Questions in part I of today’s Q&A:
1:04 – What was Rollin White’s revolver like? 7:09 – Why did pan magazines disappear? 10:14 – Why no pointed pistol bullets? 13:24 – Funky rounds like Trounds or Gyrojet rockets 17:47 – Current US MHS trials 19:55 – Underappreciated designers
Questions in the part II […]
Okay, so the name may not be considered very PC today – you could also call this a cross-dominant stock. The concept was to allow a shooter to mount the gun in one shoulder but sight with their opposite eye. This was useful for cross-dominant shooters (ie, right handed but left eyed) or shooters […]
A reader named Paul sent me these photos of a very odd pistol that was allegedly found in Germany during WWII. In fact, this is a very rare Ross automatic pistol, patented in 1903 by Charles Ross, of the Ross Rifle Company in Quebec. It is a short recoil, toggle locked design, made for the […]
We often hear the phrase “hand-fitted” in regards to either really finely made guns, or ones made before the the advent of truly interchangeable parts. Well, I recently had a firsthand experience with hand-fitted parts, and thought it would make an interesting video. i suspect a lot of people today don’t really think about just […]
Armament Research Services (ARES) has a database of Conflict Material (CONMAT), logging arms and munitions documented within the illicit sphere in conflict and post-conflict zones. I have been working on co-athoring a report with N.R. Jenzen-Jones covering Libyan arms trading conducted via social media platforms between November 2014 and November 2015 for Small Arms Survey. […]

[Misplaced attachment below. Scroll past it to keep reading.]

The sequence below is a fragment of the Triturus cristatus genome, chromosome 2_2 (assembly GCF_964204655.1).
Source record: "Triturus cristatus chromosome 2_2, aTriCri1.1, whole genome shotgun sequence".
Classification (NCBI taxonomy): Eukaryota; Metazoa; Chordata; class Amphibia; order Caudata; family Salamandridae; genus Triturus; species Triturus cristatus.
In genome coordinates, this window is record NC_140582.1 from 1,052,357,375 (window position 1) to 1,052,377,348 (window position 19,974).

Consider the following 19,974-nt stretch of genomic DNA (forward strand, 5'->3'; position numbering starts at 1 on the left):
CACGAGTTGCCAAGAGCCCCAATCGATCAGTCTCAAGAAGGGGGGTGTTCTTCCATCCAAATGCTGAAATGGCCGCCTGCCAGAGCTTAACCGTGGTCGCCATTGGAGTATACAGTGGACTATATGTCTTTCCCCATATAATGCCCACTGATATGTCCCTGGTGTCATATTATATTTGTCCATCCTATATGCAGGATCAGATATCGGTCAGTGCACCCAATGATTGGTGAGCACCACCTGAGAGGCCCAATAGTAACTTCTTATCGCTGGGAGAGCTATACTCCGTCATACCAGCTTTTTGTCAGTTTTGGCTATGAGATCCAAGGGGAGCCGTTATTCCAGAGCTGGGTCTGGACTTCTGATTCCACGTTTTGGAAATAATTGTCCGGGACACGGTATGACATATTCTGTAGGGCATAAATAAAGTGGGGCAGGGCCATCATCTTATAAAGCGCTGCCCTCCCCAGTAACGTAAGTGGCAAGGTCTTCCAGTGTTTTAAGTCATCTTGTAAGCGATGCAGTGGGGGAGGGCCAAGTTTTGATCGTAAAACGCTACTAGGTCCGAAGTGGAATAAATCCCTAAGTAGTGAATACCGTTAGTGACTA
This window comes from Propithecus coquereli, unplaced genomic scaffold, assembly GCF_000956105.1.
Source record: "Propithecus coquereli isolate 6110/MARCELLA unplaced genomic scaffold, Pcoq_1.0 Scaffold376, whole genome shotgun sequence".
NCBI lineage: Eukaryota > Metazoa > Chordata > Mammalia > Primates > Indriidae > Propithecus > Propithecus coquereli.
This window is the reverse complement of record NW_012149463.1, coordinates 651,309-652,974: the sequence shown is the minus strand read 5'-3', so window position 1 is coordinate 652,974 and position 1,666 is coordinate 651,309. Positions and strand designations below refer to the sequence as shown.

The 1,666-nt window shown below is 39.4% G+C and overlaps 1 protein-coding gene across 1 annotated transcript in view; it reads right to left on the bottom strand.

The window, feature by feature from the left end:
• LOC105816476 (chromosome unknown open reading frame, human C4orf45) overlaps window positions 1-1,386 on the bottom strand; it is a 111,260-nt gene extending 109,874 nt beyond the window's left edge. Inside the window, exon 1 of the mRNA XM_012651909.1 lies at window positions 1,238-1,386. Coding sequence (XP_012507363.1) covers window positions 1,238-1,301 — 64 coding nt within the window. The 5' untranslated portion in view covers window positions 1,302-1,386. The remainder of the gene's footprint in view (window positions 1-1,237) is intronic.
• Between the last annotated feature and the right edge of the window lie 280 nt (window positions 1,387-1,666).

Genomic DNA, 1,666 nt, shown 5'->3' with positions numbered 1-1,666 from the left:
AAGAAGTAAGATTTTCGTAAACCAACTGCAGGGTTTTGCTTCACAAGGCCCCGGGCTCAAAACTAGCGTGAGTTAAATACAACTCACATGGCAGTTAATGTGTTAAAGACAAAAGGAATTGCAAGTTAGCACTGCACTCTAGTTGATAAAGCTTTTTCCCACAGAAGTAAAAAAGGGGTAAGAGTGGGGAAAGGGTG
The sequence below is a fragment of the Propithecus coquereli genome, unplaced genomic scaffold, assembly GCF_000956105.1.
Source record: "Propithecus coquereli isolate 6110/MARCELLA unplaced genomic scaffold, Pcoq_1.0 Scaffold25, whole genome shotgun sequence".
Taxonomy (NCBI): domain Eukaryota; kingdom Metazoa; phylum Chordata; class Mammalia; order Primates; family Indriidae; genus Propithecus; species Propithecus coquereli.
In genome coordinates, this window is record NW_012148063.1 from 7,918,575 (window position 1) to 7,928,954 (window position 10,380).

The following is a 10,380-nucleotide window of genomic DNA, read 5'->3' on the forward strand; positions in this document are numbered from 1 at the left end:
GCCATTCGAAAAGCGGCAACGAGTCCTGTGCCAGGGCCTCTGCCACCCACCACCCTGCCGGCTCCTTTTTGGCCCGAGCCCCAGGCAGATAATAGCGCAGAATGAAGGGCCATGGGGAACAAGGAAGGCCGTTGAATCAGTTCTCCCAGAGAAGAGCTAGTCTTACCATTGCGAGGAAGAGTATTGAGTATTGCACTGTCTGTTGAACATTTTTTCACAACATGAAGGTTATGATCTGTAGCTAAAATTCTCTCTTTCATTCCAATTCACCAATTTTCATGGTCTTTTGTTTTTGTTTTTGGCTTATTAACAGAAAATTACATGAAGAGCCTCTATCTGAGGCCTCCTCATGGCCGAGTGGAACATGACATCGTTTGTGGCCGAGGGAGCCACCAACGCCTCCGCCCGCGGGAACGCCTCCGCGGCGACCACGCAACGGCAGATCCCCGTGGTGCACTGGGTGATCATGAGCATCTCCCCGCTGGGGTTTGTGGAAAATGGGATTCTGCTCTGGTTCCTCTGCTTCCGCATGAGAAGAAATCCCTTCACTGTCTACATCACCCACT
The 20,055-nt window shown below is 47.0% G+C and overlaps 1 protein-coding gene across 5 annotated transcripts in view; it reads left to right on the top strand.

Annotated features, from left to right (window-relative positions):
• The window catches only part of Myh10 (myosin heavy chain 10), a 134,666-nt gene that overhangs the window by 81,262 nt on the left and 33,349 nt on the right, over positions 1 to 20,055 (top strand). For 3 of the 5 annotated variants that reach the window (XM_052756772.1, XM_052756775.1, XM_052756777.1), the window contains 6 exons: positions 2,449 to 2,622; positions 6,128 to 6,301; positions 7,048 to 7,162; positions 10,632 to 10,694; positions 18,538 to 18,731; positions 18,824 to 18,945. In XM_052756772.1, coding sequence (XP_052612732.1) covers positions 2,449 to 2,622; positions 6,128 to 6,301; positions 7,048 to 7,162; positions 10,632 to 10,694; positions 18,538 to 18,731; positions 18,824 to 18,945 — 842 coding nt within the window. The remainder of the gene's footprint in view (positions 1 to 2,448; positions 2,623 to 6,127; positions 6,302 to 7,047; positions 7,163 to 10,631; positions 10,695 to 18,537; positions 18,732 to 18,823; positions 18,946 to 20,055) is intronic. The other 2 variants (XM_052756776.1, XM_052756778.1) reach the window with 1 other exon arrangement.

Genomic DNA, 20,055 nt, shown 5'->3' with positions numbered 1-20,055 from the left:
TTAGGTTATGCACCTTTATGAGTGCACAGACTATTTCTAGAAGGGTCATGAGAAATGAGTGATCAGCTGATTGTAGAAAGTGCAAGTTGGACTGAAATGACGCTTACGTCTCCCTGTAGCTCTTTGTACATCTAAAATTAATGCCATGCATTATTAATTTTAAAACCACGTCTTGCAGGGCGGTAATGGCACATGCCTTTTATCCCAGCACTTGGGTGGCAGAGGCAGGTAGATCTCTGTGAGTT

Orvill Robinson was a gunsmith and gun designer in upstate New York who developed two rather interesting rifle designs in the 1870s. They are both pistol-caliber actions, with tubular magazines. The first (the 1870 model) used a tilting wedge very similar in concept to the 1886 Mannlicher straight-pull action. This Robinson design had a pair […]
The Sisterdale revolver is one of the most original designs of the Confederate revolvers. It was devised by a group of Texans led by one Alfred Kapp, son of a German immigrant in Sisterdale, Texas. He and his compatriots made six of these revolvers on the Kapp homestead with the intention of obtaining a contract […]
The 1907 St Etienne heavy machine gun is a really neat gun mechanically, but I can’t shot you that today because this one is jammed together from the 7 bullet impacts that rendered it unusable a hundred years ago…
In the continuing occasional series on crude handmade firearms, we have an entry sent to me by a reader on Facebook (thanks!). It’s a Vietnamese Luger lookalike, which was being sold by Arundel Militaria in the UK (and no, I didn’t buy it – it was already sold when I first saw it).
The Knoble in .45 caliber was one of the pistols in the US pistol trials of 1907. Unfortunately for Mr. Knoble, his pistol was deemed to crude for the Ordnance Board to consider even test firing, and it was dropped from the trial like a hot potato.
Knoble only made a handful of pistols in […]